Mike Hurt was on hand with his early '54, which he's planning to restore as a military M606. The frame is from CJ3BOB5412281 but the current tub is a '61 on loan from Mike's brother Nelson, who is also the owner of the remarkable display in the background -- an M-38 on rails. Mike is on the lookout for a tub with the early-style dash, and for all the military accessories including blackout lights, bumperettes and radio gear.
Another 3B owner scouring the parts tables at the Renion was Ian Fraser, who flew in from the east coast with a shopping list for his Air Canada Jeep which is currently in pieces in Nova Scotia.
Further down the line of military Jeeps, another MC that got a lot of attention was John Wilson's 1952 M-38 (160K JPEG) restored in Military Police livery, side-by-side with his Willys MB. See also a rear view photo (160K JPEG) with still more Jeeps in the background.
John Ittel of Green Prairie Turf in Ohio was behind the wheel of his green CJ-3B as seen on the June page of your 2007 Classic Jeep calendar -- one of several of the calendar Jeeps in attendance. (And Bill Norris was on hand taking photos that might make it into the 2008 calendar.)
John's '53 is loaded with Farm Jeep options -- see a rear view photo (160K JPEG) with John's CJ-5 and Sears hardtop in the background. Watch for more details in a future photo article on The CJ3B Page.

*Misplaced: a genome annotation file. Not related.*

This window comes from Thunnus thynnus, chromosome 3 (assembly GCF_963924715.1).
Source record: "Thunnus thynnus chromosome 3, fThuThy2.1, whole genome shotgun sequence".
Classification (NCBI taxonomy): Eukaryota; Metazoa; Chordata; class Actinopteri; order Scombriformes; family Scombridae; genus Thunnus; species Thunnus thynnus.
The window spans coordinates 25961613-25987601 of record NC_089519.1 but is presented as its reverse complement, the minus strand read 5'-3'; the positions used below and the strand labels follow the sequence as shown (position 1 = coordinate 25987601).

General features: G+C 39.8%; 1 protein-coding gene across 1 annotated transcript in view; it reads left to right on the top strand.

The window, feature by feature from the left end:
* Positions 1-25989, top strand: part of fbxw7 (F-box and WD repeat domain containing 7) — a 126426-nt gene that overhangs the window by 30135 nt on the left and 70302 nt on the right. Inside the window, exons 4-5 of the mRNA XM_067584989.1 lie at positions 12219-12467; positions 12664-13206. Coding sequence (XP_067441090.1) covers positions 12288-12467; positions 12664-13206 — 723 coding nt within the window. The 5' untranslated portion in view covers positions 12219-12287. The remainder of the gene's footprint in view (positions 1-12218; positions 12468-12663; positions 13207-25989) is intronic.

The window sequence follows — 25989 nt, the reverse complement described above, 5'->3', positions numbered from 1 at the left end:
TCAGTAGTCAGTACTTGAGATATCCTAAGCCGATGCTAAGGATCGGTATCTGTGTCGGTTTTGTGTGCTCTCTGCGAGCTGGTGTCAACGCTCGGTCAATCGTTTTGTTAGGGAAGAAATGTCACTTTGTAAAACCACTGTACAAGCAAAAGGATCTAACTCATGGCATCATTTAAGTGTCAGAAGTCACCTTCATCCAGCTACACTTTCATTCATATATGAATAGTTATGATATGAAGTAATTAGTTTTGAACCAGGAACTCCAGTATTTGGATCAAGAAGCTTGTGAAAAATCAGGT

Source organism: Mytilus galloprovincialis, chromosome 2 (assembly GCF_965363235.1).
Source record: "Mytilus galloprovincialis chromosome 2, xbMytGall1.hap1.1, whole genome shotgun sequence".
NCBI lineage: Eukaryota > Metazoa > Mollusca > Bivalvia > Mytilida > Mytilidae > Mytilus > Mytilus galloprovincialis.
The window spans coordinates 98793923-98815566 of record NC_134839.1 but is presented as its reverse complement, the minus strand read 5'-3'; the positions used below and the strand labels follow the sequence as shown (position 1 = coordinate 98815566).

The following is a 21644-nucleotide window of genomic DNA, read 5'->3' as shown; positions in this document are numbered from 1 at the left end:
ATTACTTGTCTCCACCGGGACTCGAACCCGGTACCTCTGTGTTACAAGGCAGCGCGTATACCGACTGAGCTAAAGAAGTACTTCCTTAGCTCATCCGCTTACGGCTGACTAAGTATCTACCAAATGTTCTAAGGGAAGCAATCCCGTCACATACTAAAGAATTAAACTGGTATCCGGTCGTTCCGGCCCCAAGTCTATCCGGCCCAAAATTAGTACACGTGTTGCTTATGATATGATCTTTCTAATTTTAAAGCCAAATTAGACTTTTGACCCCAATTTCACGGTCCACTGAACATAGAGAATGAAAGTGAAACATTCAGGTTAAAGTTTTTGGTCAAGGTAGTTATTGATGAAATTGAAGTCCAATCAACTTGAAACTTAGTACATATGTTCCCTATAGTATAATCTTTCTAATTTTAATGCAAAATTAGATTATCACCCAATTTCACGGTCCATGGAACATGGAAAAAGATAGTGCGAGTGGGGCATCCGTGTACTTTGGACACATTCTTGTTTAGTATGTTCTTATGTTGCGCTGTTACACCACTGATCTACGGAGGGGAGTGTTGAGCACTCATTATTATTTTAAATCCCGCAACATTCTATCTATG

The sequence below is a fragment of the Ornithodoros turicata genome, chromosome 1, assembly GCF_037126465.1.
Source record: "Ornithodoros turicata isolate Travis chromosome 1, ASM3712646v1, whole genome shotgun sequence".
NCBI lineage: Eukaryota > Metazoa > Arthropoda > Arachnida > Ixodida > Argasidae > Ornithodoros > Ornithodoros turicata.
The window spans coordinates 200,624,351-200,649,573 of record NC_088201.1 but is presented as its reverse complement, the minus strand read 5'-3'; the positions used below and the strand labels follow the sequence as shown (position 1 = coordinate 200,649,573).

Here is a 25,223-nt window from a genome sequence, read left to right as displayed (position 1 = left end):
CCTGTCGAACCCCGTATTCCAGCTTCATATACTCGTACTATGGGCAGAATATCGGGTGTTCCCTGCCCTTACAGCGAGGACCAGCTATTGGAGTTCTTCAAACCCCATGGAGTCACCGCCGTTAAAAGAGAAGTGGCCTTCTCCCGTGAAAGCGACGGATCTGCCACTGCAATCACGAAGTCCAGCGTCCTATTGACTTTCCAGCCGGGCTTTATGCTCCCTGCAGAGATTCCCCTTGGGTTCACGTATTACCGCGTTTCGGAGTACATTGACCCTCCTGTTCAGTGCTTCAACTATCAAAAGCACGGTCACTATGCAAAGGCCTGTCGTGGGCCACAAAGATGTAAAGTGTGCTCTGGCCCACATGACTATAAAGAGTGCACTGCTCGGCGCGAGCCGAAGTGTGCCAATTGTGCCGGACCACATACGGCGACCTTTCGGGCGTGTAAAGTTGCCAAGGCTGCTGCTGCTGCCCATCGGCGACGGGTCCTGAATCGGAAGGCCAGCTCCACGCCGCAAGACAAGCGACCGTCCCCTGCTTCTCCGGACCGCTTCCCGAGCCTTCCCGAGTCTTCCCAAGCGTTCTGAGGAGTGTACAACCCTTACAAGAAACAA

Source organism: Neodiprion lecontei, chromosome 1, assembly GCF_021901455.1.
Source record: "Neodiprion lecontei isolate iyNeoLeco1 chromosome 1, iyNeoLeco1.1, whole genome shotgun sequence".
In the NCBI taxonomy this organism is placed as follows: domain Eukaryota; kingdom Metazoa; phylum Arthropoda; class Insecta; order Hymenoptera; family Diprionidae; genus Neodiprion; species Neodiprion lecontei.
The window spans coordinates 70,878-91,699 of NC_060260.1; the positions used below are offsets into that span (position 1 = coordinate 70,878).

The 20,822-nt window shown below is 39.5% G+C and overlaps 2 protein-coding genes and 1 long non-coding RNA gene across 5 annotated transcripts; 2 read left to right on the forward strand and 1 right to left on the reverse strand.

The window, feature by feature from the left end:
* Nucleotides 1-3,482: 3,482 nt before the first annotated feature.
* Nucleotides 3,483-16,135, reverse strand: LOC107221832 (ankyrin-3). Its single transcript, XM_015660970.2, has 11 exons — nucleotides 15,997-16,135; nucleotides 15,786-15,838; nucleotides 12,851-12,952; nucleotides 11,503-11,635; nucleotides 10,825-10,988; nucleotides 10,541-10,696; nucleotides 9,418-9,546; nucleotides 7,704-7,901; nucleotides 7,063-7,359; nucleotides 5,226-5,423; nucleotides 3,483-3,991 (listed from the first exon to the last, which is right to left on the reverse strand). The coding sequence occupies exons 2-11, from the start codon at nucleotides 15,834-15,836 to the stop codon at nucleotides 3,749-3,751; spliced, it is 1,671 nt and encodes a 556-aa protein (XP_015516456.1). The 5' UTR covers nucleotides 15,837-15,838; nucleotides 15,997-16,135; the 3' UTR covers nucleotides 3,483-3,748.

Parked next to John was Tom Hill who had a smile all weekend to match the Daylighters on the front of his '59. Tom's Jeep is a bit of a mystery because it has no WILLYS stampings on the hood or grille, which appear to be original. It carries serial number 5734857461 on the firewall, which makes it a late '59, but that would still be at least a year before Kaiser phased out the Willys name on the sheetmetal. Possibly an early experiment with the new parts, or a careful replacement job at some later date.
The biggest CJ-3B surprise of the weekend was the late arrival of Ray Hanson and his pristine '59. Ray lives in nearby Troy MI and happened to be passing by and noticed all the Jeeps. He went home and got the yellow 3B which he's owned for about a year. The body is in beautiful shape but has been repainted over the original green.
Rick Bielec and others were crawling all over Ray's Jeep checking out the details, and Ray was appreciative when Rick pointed out that the PTO rear shaft had been disconnected (130K JPEG) leaving the yoke free to potentially cause damage to the floor. Ray liked the suggestion of replacing the PTO with an overdrive.
Saturday afternoon featured a huge Willys Parade to the nearby Walter P. Chrysler Museum in Auburn Hills.
Back at the hotel, the Reunion wrapped up with the Saturday night banquet under a big tent. The weather cooperated, and this photo shows the crowd listening to Adam Sparks of the Early CJ-5 and Dauntless V6 Page as he presents his slideshow on the history of the biscuit fender.
Continue to the Willys Parade to the Chrysler Museum.
See more photos from the annual Spring Midwest Willys Reunions on The CJ3B Page. -- Derek Redmond
For more information, see the Midwest Willys Reunions website.